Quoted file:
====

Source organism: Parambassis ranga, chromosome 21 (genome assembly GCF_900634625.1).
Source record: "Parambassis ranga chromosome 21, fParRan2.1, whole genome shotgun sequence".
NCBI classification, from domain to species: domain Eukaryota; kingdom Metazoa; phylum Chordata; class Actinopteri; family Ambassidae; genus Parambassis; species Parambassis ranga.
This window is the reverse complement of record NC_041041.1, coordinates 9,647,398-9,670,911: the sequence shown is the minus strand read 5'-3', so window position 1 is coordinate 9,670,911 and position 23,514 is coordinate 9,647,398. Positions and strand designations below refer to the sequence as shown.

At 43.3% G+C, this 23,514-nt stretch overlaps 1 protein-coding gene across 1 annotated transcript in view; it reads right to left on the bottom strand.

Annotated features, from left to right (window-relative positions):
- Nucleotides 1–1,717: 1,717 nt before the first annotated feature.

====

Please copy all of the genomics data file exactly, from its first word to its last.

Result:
Source organism: Parambassis ranga, chromosome 21 (genome assembly GCF_900634625.1).
Source record: "Parambassis ranga chromosome 21, fParRan2.1, whole genome shotgun sequence".
NCBI classification, from domain to species: domain Eukaryota; kingdom Metazoa; phylum Chordata; class Actinopteri; family Ambassidae; genus Parambassis; species Parambassis ranga.
This window is the reverse complement of record NC_041041.1, coordinates 9,647,398-9,670,911: the sequence shown is the minus strand read 5'-3', so window position 1 is coordinate 9,670,911 and position 23,514 is coordinate 9,647,398. Positions and strand designations below refer to the sequence as shown.

At 43.3% G+C, this 23,514-nt stretch overlaps 1 protein-coding gene across 1 annotated transcript in view; it reads right to left on the bottom strand.

Annotated features, from left to right (window-relative positions):
- Nucleotides 1–1,717: 1,717 nt before the first annotated feature.